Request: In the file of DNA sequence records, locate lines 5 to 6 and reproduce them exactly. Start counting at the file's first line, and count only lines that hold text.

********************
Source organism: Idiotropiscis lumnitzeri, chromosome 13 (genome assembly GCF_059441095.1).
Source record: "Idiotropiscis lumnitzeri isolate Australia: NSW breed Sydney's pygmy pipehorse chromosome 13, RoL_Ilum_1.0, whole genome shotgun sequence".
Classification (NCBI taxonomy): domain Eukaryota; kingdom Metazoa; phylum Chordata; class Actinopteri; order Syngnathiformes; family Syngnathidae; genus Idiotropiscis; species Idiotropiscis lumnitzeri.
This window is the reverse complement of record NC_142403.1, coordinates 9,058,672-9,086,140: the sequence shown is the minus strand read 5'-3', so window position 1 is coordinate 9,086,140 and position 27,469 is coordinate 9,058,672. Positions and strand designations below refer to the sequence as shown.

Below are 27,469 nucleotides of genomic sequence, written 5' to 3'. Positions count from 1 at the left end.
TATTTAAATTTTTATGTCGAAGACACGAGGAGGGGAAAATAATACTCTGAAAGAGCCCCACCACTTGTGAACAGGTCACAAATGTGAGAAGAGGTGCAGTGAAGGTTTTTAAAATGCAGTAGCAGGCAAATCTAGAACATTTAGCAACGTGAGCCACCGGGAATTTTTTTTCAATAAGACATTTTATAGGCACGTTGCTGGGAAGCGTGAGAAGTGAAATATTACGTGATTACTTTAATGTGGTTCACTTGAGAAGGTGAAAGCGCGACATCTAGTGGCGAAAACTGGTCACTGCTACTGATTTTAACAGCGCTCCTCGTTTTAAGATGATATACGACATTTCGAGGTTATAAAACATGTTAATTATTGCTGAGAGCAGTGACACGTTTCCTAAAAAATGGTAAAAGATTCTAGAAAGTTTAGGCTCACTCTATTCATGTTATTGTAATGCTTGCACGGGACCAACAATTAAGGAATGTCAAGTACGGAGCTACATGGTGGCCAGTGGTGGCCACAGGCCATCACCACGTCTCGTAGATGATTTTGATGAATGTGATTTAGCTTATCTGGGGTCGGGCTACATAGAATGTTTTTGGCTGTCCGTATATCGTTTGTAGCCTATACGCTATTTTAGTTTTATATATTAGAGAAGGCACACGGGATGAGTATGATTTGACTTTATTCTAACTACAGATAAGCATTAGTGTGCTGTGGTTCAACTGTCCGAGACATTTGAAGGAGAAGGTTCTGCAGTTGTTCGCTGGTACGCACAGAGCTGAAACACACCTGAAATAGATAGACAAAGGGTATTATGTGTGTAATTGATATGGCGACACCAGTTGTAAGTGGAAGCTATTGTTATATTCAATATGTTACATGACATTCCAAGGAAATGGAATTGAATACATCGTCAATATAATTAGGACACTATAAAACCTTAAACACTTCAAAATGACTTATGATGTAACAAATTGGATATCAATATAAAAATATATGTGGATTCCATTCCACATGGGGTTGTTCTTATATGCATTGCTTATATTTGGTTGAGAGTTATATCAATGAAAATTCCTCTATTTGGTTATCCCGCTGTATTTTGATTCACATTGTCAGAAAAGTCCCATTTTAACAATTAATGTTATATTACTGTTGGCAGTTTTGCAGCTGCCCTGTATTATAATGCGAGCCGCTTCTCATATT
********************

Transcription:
Below are 27,469 nucleotides of genomic sequence, written 5' to 3'. Positions count from 1 at the left end.
TATTTAAATTTTTATGTCGAAGACACGAGGAGGGGAAAATAATACTCTGAAAGAGCCCCACCACTTGTGAACAGGTCACAAATGTGAGAAGAGGTGCAGTGAAGGTTTTTAAAATGCAGTAGCAGGCAAATCTAGAACATTTAGCAACGTGAGCCACCGGGAATTTTTTTTCAATAAGACATTTTATAGGCACGTTGCTGGGAAGCGTGAGAAGTGAAATATTACGTGATTACTTTAATGTGGTTCACTTGAGAAGGTGAAAGCGCGACATCTAGTGGCGAAAACTGGTCACTGCTACTGATTTTAACAGCGCTCCTCGTTTTAAGATGATATACGACATTTCGAGGTTATAAAACATGTTAATTATTGCTGAGAGCAGTGACACGTTTCCTAAAAAATGGTAAAAGATTCTAGAAAGTTTAGGCTCACTCTATTCATGTTATTGTAATGCTTGCACGGGACCAACAATTAAGGAATGTCAAGTACGGAGCTACATGGTGGCCAGTGGTGGCCACAGGCCATCACCACGTCTCGTAGATGATTTTGATGAATGTGATTTAGCTTATCTGGGGTCGGGCTACATAGAATGTTTTTGGCTGTCCGTATATCGTTTGTAGCCTATACGCTATTTTAGTTTTATATATTAGAGAAGGCACACGGGATGAGTATGATTTGACTTTATTCTAACTACAGATAAGCATTAGTGTGCTGTGGTTCAACTGTCCGAGACATTTGAAGGAGAAGGTTCTGCAGTTGTTCGCTGGTACGCACAGAGCTGAAACACACCTGAAATAGATAGACAAAGGGTATTATGTGTGTAATTGATATGGCGACACCAGTTGTAAGTGGAAGCTATTGTTATATTCAATATGTTACATGACATTCCAAGGAAATGGAATTGAATACATCGTCAATATAATTAGGACACTATAAAACCTTAAACACTTCAAAATGACTTATGATGTAACAAATTGGATATCAATATAAAAATATATGTGGATTCCATTCCACATGGGGTTGTTCTTATATGCATTGCTTATATTTGGTTGAGAGTTATATCAATGAAAATTCCTCTATTTGGTTATCCCGCTGTATTTTGATTCACATTGTCAGAAAAGTCCCATTTTAACAATTAATGTTATATTACTGTTGGCAGTTTTGCAGCTGCCCTGTATTATAATGCGAGCCGCTTCTCATATT